Low-Intensity Training: Can also lower body fat and increase your metabolism, but it’s all about gradual increase in strength and muscular endurance without putting stress on the joints. Examples of LITT include: yoga, walking, and pilates.

Team Low Intensity

“Something very powerful shifts within when you learn how to slow down your workouts by moving your body with more intention and less focus on the intensity of the movements,” says trainer Melissa Wood, founder of the #MWH method, a series of low-impact movements that combine yoga and pilates. “You'll start to realize when you move your body in a precise way, it effortlessly becomes more intense without pounding your body into the ground. I recommend practicing this way of life 7 days a week if possible. Even if it's not my workouts, getting movement in somewhere (just a walk or playing with your kids can count as movement) and a daily meditation is where you'll see long lasting results. I think people are so obsessed with instant gratification without actually doing the work. When you implement this practice into your lifestyle, you'll experience shifts in your mind and body beyond anything you could have imagined which is honestly what keeps me coming back.”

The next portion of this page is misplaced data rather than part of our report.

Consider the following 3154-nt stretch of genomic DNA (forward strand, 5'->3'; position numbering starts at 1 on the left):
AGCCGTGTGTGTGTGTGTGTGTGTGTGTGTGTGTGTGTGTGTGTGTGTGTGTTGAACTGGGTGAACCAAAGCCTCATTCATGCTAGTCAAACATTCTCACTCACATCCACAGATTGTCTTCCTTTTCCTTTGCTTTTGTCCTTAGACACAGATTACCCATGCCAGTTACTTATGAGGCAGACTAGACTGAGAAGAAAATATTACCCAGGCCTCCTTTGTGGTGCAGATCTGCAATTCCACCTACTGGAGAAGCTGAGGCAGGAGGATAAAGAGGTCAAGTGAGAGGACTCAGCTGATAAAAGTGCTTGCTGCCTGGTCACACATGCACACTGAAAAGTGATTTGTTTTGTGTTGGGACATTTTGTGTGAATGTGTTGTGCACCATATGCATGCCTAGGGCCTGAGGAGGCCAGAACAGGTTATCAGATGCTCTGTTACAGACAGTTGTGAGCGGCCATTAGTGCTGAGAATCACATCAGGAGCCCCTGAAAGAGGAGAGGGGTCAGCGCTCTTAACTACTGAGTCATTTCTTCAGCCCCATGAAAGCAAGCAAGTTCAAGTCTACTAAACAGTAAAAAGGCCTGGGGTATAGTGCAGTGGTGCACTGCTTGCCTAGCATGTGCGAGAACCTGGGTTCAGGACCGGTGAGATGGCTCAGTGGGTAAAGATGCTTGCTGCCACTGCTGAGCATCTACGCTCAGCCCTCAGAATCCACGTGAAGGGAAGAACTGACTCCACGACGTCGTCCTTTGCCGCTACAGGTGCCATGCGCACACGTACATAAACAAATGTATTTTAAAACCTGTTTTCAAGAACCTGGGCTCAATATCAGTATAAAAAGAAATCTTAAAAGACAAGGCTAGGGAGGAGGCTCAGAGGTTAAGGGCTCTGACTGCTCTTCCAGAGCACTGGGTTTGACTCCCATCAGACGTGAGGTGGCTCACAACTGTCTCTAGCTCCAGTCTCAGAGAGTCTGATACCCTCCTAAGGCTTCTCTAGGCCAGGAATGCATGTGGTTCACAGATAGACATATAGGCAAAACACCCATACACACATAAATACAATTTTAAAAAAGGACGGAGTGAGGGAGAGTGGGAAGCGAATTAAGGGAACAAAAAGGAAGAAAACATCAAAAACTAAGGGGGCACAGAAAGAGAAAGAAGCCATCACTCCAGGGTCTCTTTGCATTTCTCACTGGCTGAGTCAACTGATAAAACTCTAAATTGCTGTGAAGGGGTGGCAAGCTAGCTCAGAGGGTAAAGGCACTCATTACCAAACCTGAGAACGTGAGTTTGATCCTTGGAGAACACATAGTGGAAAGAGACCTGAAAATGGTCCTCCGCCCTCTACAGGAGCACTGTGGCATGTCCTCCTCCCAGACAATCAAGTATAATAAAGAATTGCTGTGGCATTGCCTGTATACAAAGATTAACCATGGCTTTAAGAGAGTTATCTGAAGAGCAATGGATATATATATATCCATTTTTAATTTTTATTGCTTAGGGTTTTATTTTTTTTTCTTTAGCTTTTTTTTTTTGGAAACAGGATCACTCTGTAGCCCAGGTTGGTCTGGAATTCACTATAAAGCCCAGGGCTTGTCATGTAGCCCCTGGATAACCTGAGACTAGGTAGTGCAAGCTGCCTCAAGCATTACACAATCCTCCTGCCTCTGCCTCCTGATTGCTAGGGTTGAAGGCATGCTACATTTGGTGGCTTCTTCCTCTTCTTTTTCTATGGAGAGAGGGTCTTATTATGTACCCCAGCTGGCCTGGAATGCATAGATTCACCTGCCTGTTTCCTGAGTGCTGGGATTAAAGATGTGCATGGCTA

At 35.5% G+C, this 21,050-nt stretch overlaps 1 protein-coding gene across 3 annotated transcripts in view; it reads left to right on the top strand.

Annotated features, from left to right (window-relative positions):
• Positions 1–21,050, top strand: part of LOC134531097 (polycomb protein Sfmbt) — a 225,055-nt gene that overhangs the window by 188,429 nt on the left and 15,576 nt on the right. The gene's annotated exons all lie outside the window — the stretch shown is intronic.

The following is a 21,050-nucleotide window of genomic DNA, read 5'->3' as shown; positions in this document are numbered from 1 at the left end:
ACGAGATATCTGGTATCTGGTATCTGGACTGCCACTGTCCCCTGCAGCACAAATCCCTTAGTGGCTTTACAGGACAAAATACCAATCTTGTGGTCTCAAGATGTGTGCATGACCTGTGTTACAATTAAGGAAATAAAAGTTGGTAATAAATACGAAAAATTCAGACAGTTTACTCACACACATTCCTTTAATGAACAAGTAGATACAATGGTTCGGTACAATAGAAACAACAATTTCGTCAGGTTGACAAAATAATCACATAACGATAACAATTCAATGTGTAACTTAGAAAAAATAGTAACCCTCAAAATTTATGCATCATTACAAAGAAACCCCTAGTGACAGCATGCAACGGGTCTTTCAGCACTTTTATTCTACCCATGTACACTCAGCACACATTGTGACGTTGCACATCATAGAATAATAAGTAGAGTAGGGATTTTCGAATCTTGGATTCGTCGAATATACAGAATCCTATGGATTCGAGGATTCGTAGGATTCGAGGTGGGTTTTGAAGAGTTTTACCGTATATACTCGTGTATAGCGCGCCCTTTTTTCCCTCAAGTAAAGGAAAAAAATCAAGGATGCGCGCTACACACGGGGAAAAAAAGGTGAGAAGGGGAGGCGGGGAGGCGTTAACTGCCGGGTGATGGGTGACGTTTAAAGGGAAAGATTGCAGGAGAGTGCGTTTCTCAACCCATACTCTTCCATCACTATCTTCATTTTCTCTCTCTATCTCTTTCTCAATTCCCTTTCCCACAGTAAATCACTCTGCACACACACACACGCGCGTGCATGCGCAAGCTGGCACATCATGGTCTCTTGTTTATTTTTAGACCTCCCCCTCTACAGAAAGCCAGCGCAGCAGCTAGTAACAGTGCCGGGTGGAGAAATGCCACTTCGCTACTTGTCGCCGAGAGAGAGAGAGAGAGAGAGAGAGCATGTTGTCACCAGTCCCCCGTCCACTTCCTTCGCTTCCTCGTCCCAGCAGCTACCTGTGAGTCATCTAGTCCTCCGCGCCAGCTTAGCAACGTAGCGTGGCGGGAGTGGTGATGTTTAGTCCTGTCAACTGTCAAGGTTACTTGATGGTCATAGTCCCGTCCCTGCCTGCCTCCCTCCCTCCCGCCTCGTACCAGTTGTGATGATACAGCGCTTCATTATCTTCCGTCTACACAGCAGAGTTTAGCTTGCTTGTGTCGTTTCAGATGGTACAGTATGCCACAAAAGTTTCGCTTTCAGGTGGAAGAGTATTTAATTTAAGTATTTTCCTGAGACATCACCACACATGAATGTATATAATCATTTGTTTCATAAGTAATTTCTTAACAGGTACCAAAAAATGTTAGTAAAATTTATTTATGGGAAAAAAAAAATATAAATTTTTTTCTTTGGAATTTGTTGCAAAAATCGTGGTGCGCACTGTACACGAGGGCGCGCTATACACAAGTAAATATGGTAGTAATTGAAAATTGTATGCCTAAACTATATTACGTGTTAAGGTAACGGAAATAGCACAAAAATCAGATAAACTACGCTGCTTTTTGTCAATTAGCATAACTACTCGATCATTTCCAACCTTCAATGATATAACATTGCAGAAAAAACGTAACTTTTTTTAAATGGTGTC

Team High Intensity

According to trainer Kenny Santucci, the many benefits to training HIIT include:

1. Faster results - rest periods in HIIT allow you to train with heavier weights as your body can recover during these designated periods.

2. Time efficiency.

3. Better strength- you can build muscular and cardiovascular strength at the same time.